In a sign of division among ASEAN leaders, some of the NUG's conditions were put on the back burner at the Saturday summit. Earlier drafts of the chairman's statement called for the release of political prisoners, but that was dropped in the final version, according to two diplomats who saw the drafts.
The final agreement, while appearing to set the stage for dialogue, also failed to mention the NUG's calls to restore democracy and allow elected politicians back to power.
If the military ignores the ASEAN proposals to stop the violence, the NUG would simply continue to try to build international support for its parallel government, he said.
Indonesian President Joko Widodo, speaking after the ASEAN meeting, said that "inclusive dialogue must start," while echoing the call to release political prisoners. "We need to appoint a special ASEAN envoy to push for dialogues involving all parties in Myanmar."
But Sasa said that ASEAN's proposals would not bring NUG and its legislative body CRPH to the table as long as the group's conditions were not met.
The NUG's conditions, including restoration of democracy and release of all political prisoners, were nonnegotiable, Sasa noted.
If there was no progress on the NUG's conditions for dialogue, the parallel government would continue to work with what he called an "alliance' of countries he said had emerged to win recognition and support.
"We will collaborate together, for example with the U.K., the U.S., the EU, as well as Asian countries including Japan, India, South Korea -- they are democracies, they have to help us," he said.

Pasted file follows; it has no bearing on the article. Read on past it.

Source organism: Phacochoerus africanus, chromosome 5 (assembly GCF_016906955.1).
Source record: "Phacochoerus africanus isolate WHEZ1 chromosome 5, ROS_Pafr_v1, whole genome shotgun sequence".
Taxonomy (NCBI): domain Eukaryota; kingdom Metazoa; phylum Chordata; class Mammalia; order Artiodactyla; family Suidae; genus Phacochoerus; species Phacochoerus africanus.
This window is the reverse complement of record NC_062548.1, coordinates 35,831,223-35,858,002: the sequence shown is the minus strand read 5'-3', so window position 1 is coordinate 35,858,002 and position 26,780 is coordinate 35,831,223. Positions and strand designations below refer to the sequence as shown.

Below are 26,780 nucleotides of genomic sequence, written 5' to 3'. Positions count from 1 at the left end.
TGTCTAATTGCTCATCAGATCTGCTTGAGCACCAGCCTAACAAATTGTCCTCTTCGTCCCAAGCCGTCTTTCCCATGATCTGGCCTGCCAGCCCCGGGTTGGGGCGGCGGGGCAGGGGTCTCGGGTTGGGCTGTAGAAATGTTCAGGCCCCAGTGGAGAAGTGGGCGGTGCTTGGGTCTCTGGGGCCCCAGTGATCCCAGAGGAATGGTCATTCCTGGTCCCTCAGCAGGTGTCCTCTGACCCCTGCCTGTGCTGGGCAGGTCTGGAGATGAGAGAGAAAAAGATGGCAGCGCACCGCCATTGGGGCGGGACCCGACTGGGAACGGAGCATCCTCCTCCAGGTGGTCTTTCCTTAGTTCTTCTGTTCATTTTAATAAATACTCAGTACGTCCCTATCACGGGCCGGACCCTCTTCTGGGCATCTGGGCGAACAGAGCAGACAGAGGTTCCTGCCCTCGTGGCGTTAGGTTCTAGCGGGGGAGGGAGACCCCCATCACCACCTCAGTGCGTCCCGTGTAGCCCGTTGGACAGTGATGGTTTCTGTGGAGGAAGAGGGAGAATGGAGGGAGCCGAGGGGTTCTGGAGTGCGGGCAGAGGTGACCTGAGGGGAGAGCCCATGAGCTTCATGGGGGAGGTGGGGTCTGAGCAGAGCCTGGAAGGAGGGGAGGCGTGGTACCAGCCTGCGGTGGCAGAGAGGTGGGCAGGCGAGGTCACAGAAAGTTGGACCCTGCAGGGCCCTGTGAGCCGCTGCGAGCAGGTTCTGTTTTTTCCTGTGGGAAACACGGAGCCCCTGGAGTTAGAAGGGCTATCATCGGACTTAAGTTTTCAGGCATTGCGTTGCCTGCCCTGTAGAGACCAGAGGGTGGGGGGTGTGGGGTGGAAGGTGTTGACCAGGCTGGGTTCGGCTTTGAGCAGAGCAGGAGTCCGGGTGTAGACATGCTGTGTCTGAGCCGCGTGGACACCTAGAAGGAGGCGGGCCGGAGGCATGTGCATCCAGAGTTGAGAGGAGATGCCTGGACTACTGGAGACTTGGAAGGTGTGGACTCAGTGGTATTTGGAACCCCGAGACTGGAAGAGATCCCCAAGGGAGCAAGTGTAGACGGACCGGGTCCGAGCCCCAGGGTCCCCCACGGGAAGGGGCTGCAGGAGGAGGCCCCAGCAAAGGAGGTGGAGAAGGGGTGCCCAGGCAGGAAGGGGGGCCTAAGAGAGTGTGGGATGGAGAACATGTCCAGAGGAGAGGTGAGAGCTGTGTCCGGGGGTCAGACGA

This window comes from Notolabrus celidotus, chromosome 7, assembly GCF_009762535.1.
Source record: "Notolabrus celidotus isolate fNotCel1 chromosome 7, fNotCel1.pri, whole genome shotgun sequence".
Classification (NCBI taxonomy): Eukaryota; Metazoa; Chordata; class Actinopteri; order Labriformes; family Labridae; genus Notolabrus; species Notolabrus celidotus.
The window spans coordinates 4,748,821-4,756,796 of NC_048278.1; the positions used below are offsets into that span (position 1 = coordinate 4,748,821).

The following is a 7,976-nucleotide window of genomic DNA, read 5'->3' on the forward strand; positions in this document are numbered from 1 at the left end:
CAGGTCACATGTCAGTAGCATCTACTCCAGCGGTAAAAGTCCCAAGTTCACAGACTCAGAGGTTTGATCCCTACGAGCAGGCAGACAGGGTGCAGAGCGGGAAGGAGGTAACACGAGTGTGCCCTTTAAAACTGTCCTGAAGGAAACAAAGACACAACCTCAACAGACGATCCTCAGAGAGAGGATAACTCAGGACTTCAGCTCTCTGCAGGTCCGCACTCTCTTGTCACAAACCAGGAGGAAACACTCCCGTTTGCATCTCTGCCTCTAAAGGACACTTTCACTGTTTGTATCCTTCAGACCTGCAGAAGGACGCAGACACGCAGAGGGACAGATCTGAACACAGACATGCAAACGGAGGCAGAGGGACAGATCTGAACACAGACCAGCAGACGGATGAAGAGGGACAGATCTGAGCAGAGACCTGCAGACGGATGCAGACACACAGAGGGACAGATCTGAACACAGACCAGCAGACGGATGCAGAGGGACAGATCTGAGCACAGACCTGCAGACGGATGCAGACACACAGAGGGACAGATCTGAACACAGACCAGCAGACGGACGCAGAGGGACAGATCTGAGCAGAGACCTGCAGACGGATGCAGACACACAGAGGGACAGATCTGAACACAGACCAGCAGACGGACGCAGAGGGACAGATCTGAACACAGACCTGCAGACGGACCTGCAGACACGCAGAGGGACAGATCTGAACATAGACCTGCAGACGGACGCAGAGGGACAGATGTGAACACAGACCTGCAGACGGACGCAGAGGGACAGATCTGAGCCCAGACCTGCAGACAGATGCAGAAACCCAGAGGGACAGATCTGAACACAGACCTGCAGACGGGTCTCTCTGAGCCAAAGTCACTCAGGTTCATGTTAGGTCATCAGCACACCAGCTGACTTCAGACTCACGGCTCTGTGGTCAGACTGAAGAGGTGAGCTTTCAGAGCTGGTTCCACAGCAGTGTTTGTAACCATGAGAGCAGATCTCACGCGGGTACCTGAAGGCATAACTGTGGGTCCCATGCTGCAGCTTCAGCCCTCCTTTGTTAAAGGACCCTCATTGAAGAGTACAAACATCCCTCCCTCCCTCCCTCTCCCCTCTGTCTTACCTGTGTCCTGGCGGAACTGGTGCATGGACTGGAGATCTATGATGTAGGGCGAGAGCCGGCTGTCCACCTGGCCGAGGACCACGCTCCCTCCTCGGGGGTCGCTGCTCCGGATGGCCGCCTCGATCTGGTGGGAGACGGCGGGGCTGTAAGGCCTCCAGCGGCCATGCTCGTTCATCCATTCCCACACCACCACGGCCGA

Those businesses who keep paying taxes to the regime are supporting the Tatmadaw, as the army is known, to buy more weapons from China and Russia to kill more people, the minister warned.
Japan, he said, was one of the NUG's "strongest allies," and a leading democracy in Asia. "We are working very, very closely with Japan, it has been supportive since early days."
He also reiterated calls for ASEAN governments as well as other countries to act against the junta's business interests. Countries like Singapore, for example, known to be a favored offshore banking center for senior junta members, should follow the spirit of the ASEAN consensus that opposes the military takeover and freeze bank accounts, he said.
Businesses in ASEAN countries that are invested in Myanmar, particularly Singaporean and Thai businesses, should withhold all payments to the junta, Sasa said.
"For the time being, unless military generals stop killing the people, [and] withdraw the gunmen from the streets in the country, please do not give the money to them," said Sasa.
As part of a massive resistance movement which has brought the government apparatus and the banks to a halt, protesters are calling on businesses to support the tax boycott in a bid to deny the junta resources and money.
Singapore and Thailand are among the top foreign investors in Myanmar, alongside China, Japan, the U.K. and South Korea.
For example, Sasa said, after the parallel government sets up bank accounts in Thailand, he would ask Thai businesses in Myanmar to pay their taxes to those accounts. Doing so means those investors are transferring money "to the Myanmar people through the people of Myanmar's government, that is NUG."
Otherwise, they should temporarily keep their money and tell the junta that "we are told by our government not to give the money now. Our hands are tied," Sasa said.